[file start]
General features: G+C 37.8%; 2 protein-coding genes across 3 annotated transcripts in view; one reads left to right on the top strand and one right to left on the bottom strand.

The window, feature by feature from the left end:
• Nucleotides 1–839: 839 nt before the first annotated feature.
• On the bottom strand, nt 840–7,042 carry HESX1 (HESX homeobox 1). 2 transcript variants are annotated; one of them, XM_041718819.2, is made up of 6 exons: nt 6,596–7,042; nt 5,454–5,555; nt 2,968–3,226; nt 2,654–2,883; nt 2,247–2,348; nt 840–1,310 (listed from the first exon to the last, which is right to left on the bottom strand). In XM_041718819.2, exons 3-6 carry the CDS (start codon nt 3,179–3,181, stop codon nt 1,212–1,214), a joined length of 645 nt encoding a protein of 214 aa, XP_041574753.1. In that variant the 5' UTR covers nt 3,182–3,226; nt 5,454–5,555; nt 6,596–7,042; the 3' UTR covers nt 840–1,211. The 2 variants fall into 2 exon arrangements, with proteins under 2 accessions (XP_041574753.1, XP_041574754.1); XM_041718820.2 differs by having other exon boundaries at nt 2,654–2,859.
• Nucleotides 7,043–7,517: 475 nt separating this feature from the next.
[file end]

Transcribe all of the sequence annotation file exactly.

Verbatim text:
General features: G+C 37.8%; 2 protein-coding genes across 3 annotated transcripts in view; one reads left to right on the top strand and one right to left on the bottom strand.

The window, feature by feature from the left end:
• Nucleotides 1–839: 839 nt before the first annotated feature.
• On the bottom strand, nt 840–7,042 carry HESX1 (HESX homeobox 1). 2 transcript variants are annotated; one of them, XM_041718819.2, is made up of 6 exons: nt 6,596–7,042; nt 5,454–5,555; nt 2,968–3,226; nt 2,654–2,883; nt 2,247–2,348; nt 840–1,310 (listed from the first exon to the last, which is right to left on the bottom strand). In XM_041718819.2, exons 3-6 carry the CDS (start codon nt 3,179–3,181, stop codon nt 1,212–1,214), a joined length of 645 nt encoding a protein of 214 aa, XP_041574753.1. In that variant the 5' UTR covers nt 3,182–3,226; nt 5,454–5,555; nt 6,596–7,042; the 3' UTR covers nt 840–1,211. The 2 variants fall into 2 exon arrangements, with proteins under 2 accessions (XP_041574753.1, XP_041574754.1); XM_041718820.2 differs by having other exon boundaries at nt 2,654–2,859.
• Nucleotides 7,043–7,517: 475 nt separating this feature from the next.